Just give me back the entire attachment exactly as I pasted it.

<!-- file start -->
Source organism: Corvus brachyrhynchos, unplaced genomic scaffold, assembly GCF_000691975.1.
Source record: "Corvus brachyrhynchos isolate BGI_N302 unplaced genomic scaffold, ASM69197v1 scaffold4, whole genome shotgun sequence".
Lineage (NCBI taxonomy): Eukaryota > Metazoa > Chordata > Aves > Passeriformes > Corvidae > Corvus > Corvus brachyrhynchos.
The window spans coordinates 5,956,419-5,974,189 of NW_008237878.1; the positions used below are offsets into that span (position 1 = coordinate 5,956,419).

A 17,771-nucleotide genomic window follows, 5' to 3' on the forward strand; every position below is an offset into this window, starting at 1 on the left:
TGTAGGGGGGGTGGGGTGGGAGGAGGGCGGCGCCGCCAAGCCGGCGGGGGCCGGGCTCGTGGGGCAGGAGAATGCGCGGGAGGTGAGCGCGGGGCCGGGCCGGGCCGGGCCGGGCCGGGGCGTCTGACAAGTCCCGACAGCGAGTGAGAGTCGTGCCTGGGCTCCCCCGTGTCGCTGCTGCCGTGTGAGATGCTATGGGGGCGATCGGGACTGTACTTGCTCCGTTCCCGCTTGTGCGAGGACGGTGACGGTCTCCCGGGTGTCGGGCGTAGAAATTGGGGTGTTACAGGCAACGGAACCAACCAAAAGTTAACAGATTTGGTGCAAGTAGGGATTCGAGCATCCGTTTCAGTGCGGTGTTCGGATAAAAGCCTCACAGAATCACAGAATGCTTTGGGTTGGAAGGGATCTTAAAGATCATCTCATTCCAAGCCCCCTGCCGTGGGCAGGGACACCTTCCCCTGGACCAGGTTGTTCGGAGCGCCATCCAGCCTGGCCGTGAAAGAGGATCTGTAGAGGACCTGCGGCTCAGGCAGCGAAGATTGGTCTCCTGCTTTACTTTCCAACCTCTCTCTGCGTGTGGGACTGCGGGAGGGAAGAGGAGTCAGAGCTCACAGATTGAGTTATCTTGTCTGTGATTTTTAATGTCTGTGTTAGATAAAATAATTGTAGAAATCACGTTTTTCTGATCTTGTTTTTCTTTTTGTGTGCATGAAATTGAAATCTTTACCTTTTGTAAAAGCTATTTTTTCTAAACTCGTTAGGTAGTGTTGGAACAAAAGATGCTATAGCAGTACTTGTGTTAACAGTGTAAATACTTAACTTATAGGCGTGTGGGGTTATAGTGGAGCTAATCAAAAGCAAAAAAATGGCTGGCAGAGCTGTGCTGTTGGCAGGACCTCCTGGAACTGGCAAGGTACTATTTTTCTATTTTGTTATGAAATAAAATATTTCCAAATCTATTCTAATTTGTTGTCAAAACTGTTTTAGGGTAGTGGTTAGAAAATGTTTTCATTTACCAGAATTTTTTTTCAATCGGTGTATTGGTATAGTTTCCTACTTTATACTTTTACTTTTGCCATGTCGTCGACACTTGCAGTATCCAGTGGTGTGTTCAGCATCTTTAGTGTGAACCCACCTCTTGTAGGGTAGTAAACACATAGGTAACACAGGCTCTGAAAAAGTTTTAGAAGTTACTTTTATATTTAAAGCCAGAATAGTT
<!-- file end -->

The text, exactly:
Source organism: Corvus brachyrhynchos, unplaced genomic scaffold, assembly GCF_000691975.1.
Source record: "Corvus brachyrhynchos isolate BGI_N302 unplaced genomic scaffold, ASM69197v1 scaffold4, whole genome shotgun sequence".
Lineage (NCBI taxonomy): Eukaryota > Metazoa > Chordata > Aves > Passeriformes > Corvidae > Corvus > Corvus brachyrhynchos.
The window spans coordinates 5,956,419-5,974,189 of NW_008237878.1; the positions used below are offsets into that span (position 1 = coordinate 5,956,419).

A 17,771-nucleotide genomic window follows, 5' to 3' on the forward strand; every position below is an offset into this window, starting at 1 on the left:
TGTAGGGGGGGTGGGGTGGGAGGAGGGCGGCGCCGCCAAGCCGGCGGGGGCCGGGCTCGTGGGGCAGGAGAATGCGCGGGAGGTGAGCGCGGGGCCGGGCCGGGCCGGGCCGGGCCGGGGCGTCTGACAAGTCCCGACAGCGAGTGAGAGTCGTGCCTGGGCTCCCCCGTGTCGCTGCTGCCGTGTGAGATGCTATGGGGGCGATCGGGACTGTACTTGCTCCGTTCCCGCTTGTGCGAGGACGGTGACGGTCTCCCGGGTGTCGGGCGTAGAAATTGGGGTGTTACAGGCAACGGAACCAACCAAAAGTTAACAGATTTGGTGCAAGTAGGGATTCGAGCATCCGTTTCAGTGCGGTGTTCGGATAAAAGCCTCACAGAATCACAGAATGCTTTGGGTTGGAAGGGATCTTAAAGATCATCTCATTCCAAGCCCCCTGCCGTGGGCAGGGACACCTTCCCCTGGACCAGGTTGTTCGGAGCGCCATCCAGCCTGGCCGTGAAAGAGGATCTGTAGAGGACCTGCGGCTCAGGCAGCGAAGATTGGTCTCCTGCTTTACTTTCCAACCTCTCTCTGCGTGTGGGACTGCGGGAGGGAAGAGGAGTCAGAGCTCACAGATTGAGTTATCTTGTCTGTGATTTTTAATGTCTGTGTTAGATAAAATAATTGTAGAAATCACGTTTTTCTGATCTTGTTTTTCTTTTTGTGTGCATGAAATTGAAATCTTTACCTTTTGTAAAAGCTATTTTTTCTAAACTCGTTAGGTAGTGTTGGAACAAAAGATGCTATAGCAGTACTTGTGTTAACAGTGTAAATACTTAACTTATAGGCGTGTGGGGTTATAGTGGAGCTAATCAAAAGCAAAAAAATGGCTGGCAGAGCTGTGCTGTTGGCAGGACCTCCTGGAACTGGCAAGGTACTATTTTTCTATTTTGTTATGAAATAAAATATTTCCAAATCTATTCTAATTTGTTGTCAAAACTGTTTTAGGGTAGTGGTTAGAAAATGTTTTCATTTACCAGAATTTTTTTTCAATCGGTGTATTGGTATAGTTTCCTACTTTATACTTTTACTTTTGCCATGTCGTCGACACTTGCAGTATCCAGTGGTGTGTTCAGCATCTTTAGTGTGAACCCACCTCTTGTAGGGTAGTAAACACATAGGTAACACAGGCTCTGAAAAAGTTTTAGAAGTTACTTTTATATTTAAAGCCAGAATAGTT